Microsoft Surface tablet: First Take

Microsoft's first tablet needs to do several things. It needs to push the state of the art, to encourage OEMs to develop better hardware, and it needs to showcase Windows 8.

Microsoft's first tablet needs to do several things. It needs to push the state of the art, to encourage OEMs to develop better hardware, and it needs to showcase Windows 8. It needs to show what can be done with ARM and with Intel processors, in the home and in the office. It also needs to be a PC, not just another tablet device. That's a tough challenge, and one that's going to be hard for a software company.

We managed a short hands-on with the ARM-based Surface at the launch event in Los Angeles, as well as getting a look at some of the components Microsoft has built into its first devices. First impressions are good. The tablet is light, with a good clear 16:9 10.6in. screen. While Microsoft hasn't revealed full specifications of the ClearType-branded screen, at a HD resolution it's likely to be a 1,366-by-768-pixel 720P display (the Surface Pro will have a full HD display, which we expect to be 1080P). There's a USB port for devices, and an HDMI connection for larger screens and projectors. Microsoft wasn't ready to let us spend much time with the Surface, but we were able to get some quick first impressions.

A Surface at work

Perhaps the first impression is just how light it is, and how comfortable it feels. The chamfered sides fit neatly into the hand. The VaporMG magnesium alloy case is rigid, with very little torsion, and the Gorilla Glass 2.0 display lets the fingers glide over the touchscreen. This was our first hands-on with Windows RT, the ARM version of Windows 8, and although we only used a couple of Metro style applications, they were responsive and performed much like their x86 equivalents — something that bodes well for the release of Windows RT later in the year. The touchscreen worked smoothly, as did the capacitive Windows key in the bezel.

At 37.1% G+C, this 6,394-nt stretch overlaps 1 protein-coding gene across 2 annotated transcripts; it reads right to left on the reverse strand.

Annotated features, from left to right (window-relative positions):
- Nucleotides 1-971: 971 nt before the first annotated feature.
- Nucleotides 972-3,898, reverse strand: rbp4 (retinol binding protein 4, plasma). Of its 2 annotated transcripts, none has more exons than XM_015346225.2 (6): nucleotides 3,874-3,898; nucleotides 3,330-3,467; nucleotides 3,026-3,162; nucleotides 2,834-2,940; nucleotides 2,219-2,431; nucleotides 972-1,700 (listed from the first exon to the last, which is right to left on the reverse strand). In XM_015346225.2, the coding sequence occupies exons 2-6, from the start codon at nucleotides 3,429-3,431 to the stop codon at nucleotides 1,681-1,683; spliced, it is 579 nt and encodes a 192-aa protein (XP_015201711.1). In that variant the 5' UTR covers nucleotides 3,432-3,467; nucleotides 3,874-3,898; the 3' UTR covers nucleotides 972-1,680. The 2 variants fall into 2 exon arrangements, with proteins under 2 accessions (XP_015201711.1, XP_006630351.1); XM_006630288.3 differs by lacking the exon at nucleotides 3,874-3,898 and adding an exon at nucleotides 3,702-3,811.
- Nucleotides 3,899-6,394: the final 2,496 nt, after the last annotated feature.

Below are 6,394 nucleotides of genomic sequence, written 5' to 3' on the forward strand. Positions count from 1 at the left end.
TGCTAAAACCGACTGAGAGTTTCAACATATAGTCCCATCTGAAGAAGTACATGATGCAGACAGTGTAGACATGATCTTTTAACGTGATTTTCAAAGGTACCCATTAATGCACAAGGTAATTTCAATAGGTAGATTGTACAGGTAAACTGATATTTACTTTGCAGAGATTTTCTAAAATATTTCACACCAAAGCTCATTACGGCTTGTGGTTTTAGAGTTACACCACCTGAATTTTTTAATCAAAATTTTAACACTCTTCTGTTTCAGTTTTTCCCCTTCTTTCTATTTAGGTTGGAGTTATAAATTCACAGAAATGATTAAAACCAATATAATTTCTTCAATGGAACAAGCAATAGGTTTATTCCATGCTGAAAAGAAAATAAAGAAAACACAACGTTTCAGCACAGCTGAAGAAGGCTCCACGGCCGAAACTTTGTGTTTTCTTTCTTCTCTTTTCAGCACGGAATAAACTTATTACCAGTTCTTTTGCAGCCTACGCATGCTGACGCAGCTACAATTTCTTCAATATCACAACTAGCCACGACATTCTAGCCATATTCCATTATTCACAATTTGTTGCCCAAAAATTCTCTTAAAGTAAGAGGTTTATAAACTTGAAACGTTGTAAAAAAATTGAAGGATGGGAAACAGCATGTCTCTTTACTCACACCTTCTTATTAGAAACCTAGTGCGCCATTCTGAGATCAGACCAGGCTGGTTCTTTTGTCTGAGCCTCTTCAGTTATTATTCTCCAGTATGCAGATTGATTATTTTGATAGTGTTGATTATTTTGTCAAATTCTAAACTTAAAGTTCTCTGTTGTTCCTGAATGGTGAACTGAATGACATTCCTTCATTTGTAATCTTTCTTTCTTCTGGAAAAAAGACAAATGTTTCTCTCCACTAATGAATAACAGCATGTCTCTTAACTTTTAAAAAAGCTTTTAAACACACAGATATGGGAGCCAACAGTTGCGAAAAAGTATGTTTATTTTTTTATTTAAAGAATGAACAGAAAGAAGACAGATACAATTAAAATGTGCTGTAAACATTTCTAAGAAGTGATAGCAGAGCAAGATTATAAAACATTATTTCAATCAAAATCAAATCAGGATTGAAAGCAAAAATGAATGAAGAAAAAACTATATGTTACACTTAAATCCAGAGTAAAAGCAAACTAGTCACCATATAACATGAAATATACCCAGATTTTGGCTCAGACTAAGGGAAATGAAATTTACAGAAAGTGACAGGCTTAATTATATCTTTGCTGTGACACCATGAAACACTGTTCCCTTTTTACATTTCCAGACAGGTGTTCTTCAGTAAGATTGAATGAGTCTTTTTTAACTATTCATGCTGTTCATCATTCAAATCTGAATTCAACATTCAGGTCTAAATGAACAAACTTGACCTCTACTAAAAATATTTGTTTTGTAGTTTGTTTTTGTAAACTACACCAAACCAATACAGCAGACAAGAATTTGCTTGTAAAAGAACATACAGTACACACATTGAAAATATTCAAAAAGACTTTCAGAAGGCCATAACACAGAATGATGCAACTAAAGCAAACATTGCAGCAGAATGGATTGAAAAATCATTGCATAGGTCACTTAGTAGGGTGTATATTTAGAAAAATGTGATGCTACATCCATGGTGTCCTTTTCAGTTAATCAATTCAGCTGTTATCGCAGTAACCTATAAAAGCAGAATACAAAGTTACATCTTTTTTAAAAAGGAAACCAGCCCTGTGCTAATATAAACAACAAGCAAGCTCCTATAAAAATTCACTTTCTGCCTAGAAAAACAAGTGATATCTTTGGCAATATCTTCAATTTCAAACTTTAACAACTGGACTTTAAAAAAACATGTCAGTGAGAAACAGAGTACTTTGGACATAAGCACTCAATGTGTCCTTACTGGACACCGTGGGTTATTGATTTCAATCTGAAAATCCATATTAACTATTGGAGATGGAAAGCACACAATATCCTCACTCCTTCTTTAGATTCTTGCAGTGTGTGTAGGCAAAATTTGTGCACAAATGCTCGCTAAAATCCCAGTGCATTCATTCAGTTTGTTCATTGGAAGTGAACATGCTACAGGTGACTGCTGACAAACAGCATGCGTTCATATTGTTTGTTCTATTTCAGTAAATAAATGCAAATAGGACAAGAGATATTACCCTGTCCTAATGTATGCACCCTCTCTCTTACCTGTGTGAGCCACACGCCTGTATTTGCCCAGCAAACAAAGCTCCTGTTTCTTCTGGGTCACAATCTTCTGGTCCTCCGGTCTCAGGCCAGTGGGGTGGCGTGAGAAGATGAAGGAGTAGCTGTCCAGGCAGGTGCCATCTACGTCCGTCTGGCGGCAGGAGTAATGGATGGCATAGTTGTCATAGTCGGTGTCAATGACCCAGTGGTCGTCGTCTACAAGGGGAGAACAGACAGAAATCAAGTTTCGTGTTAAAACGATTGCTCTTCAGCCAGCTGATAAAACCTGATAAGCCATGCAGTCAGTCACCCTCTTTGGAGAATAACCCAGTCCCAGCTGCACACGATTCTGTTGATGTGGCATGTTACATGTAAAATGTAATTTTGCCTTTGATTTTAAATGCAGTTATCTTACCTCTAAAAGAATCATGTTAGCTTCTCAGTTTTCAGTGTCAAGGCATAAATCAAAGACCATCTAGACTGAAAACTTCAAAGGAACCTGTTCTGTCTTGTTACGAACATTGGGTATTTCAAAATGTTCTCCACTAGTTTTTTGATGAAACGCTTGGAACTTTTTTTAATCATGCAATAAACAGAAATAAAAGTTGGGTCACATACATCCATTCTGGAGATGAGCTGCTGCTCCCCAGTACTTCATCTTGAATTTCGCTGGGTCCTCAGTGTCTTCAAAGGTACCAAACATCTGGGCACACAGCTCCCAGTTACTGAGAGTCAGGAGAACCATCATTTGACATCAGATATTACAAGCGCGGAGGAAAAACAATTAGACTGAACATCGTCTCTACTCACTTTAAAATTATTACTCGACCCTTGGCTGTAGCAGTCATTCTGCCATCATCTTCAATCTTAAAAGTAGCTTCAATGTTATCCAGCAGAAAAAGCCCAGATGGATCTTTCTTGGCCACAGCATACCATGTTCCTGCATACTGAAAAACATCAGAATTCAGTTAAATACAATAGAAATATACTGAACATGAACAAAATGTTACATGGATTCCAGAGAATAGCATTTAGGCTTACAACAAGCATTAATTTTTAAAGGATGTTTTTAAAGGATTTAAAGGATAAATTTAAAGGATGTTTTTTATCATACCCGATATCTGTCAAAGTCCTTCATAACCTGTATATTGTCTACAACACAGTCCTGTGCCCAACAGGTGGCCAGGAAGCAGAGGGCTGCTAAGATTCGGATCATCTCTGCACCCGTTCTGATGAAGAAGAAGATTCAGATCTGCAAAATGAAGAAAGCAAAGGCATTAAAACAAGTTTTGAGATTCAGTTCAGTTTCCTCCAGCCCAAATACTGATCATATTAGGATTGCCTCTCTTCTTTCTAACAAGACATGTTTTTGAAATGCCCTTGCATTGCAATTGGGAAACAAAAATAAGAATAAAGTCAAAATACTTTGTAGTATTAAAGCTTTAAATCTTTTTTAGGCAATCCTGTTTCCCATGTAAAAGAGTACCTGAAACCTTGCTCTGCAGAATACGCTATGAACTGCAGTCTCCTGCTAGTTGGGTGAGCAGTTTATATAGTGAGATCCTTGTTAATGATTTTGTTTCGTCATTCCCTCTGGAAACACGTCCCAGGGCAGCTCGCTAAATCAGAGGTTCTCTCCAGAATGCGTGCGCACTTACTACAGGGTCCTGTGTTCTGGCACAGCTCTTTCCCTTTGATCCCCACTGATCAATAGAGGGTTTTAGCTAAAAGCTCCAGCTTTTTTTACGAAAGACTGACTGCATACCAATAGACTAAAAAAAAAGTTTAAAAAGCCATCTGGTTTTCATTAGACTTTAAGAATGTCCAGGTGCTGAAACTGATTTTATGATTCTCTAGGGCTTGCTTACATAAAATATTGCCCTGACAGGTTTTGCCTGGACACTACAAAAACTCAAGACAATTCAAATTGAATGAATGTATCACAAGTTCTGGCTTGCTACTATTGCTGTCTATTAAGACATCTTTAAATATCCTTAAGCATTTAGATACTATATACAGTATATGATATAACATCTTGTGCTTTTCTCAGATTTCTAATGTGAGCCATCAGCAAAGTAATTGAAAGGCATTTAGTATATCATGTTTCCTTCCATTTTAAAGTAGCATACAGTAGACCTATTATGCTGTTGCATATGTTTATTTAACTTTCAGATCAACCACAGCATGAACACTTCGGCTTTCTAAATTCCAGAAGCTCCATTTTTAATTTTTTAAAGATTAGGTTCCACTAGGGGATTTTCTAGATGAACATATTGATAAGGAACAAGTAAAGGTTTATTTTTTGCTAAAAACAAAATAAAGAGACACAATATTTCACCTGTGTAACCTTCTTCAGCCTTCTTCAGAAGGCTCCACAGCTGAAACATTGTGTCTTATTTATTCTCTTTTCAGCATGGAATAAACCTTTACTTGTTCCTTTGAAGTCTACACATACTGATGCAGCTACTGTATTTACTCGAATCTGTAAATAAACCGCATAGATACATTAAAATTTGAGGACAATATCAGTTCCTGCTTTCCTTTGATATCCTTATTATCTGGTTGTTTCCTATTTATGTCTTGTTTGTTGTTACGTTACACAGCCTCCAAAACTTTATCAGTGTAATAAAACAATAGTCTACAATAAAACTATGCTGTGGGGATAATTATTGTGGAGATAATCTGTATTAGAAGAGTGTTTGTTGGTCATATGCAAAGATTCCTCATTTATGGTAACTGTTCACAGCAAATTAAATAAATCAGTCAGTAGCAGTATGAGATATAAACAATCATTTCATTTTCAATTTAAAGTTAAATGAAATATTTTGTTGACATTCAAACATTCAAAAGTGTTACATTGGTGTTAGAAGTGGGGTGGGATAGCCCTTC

The magnesium frame of the Surface

The 10.6in. HD display means that the Surface is a device that's going to work best in landscape mode. Metro-style applications don't work well in portrait mode. Landscape also makes sense for watching movies, and there's a flip-out stand that'll let you watch content without having to hold the tablet all the time. The stand is surprisingly rigid for something so thin, and the 'thunk' as it snaps back into place is reassuringly solid. Microsoft told us that it was meant to resemble the sound of an expensive car door closing…

Keyboard and Surface together

The most innovative feature of the Surface are the two keyboard covers. Both work with either the ARM or x86 versions of the hardware, and have magnetic connectors that both secure the covers and make them easy to fit. If you're using the coloured TouchCover the Metro theme will change colour to match. The TouchCover builds on Microsoft's work on capacitive sensor keyboards, and is pressure sensitive — so won't respond to random touches or a hand resting on the keys. There's also an integral trackpad, although Microsoft wouldn't tell us if it would support Windows 8's trackpad gestures. We weren't able to try out typing with the TouchCover, but we did get a chance to try out the more traditional TypeCover, with switch-based keys. Microsoft has given both keyboards a soft fleece-style feel that makes it easier to grip the tablet and less likely to slip on a desk.

The Surface keyboards

Microsoft is proud of its VaporMG production process for the case, which uses injection moulding techniques to deliver surprisingly high tolerances. We got to inspect some sample case components, and saw a vapor-deposition-treated rear panel. The components are light and extremely rigid — so light that we suspect that the screen and the battery count for much of the Surface's weight.

Surfaces of all different colours — thanks to their keyboards

This, then, is Microsoft's shot across the bows of the PC hardware industry. Surface is giving it fair warning: if PC OEMs don't deliver high-quality hardware that takes full advantage of Windows 8's capabilities, then Microsoft will do it for them. With distribution limited to Microsoft's online and physical stores, this isn't going to be a billion-dollar business — yet. However, Surface sets a high bar for the PC industry, and it's up to the OEMs to jump. Until then, if you're looking for a Windows 8 PC, then Surface is going to be very high on your shopping list — even if it means hopping on a plane to the US.

Simon Bisson